How is paper made?
The History of Paper:
The first writing surface was made in ancient Egypt from a plant called Papyrus, the royal plant of Egypt.
The core of the papyrus plant was cut into tissue-thin strips, then laid across each other and pressed together under pressure. This turned the strips into a thin, smooth and durable laminated material that wasn’t quite paper.
Paper and papyrus are not the same, but often get confused because the word paper is derived from the Egyptian word for Papyrus, “Pa-prro”.
The true history of paper beings in China, where there was no access to the Papyrus plant. The Chinese began using woven textiles as their writing surfaces, and a pen & ink calligraphy style of writing. Books and scrolls were made from woven cloth by hand, and the woven cloth left a lot of scrap after being trimmed for books and scrolls.
In 105AD, Ts’ai Lun developed the idea of beating the discarded cloth into fibers, suspending them in water, and matting them into sheets (creating the basic process for making paper).
News of the paper making process did not spread fast. It took over 1,000 year before the process reached Europe.
It wasn’t until 1789 that Nicolas Louis Robert of France created the concept for the first paper-making machine. The French Revolution put Nicolas’ plans of developing the machine on hold, so he sent his idea and design to his brother-in-law in England. It was here in 1803 that the first successful paper-making machine was developed. Henry and Sealy Fourdrinier were financial backers and enthusiastic supporters of the project, giving way to the name of the machine, the Fourdrinier. This machine became the standard design for paper-making machines, which remain virtually the same today.
The Papermaking Process:
The basic principles involved in making and forming paper have not changed since Ts’ai Lun invented the process nearly 2000 years ago. Wood or cotton fibers are beaten until they break down into small particles, and the fibers are diluted with water to make pulp and placed in a reservoir.
Pulp is then metered out in a continuous stream onto a moving wire screen. The moving wire is mechanically shaken side to side to distribute the pulp evenly across the screen and drain water. Suction boxes underneath the screen also help drain excess water.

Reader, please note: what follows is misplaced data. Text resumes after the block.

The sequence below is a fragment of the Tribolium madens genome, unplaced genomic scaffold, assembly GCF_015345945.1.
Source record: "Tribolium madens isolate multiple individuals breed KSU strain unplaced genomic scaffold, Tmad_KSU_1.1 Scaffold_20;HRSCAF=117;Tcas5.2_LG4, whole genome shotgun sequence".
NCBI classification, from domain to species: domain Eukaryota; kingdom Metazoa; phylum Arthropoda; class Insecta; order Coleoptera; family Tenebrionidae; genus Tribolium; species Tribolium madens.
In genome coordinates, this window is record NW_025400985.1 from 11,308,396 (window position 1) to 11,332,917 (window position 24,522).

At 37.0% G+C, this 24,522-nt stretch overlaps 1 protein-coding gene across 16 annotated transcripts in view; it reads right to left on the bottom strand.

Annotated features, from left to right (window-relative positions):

The pulp is then transferred to a woven felt blanket and carries paper through a press roll which removes even more water. By varying the woven texture and the location of felts, the finished texture of the paper can be varied. Watercolor paper, for example, uses a very heavily textured felt, while the felts for drawing and sketch papers have very little texture. At this point, the fibers have interlocked and the paper has dried enough to be passed through steam-heated cylinders.
Next, the paper is run through a “sizing” bath to enhance the working properties of the sheet. Without sizing, the paper would act like a blotter. The sizing seals the fibers individually or as a structure to provoke water holdout. The amount of sizing is adjusted based on the grade of the paper. For example, drawing papers have more sizing for water hold out, where watercolor papers require a different approach to allow absorbency while still maintaining an internal barrier.
After the sizing bath, the paper is re-dried. At this point, it will go through different finishing processes depending on the type of paper. A calendaring stack, which is a large stack of rolls that the paper runs though, determines the final smoothness of the sheet. The degree of calendaring can be adjusted to change the smoothness of a sheet.
If an ultra-smooth sheet is desired, we have a special process at Strathmore that we reserve for our high end, 100% cotton bristol papers. We layer the bristol paper between sheets of metal which gets passed back and forth between pressure rollers in a process known as plating. This is why we call our ulta-smooth 500 Series Bristol papers "Bristol Plate".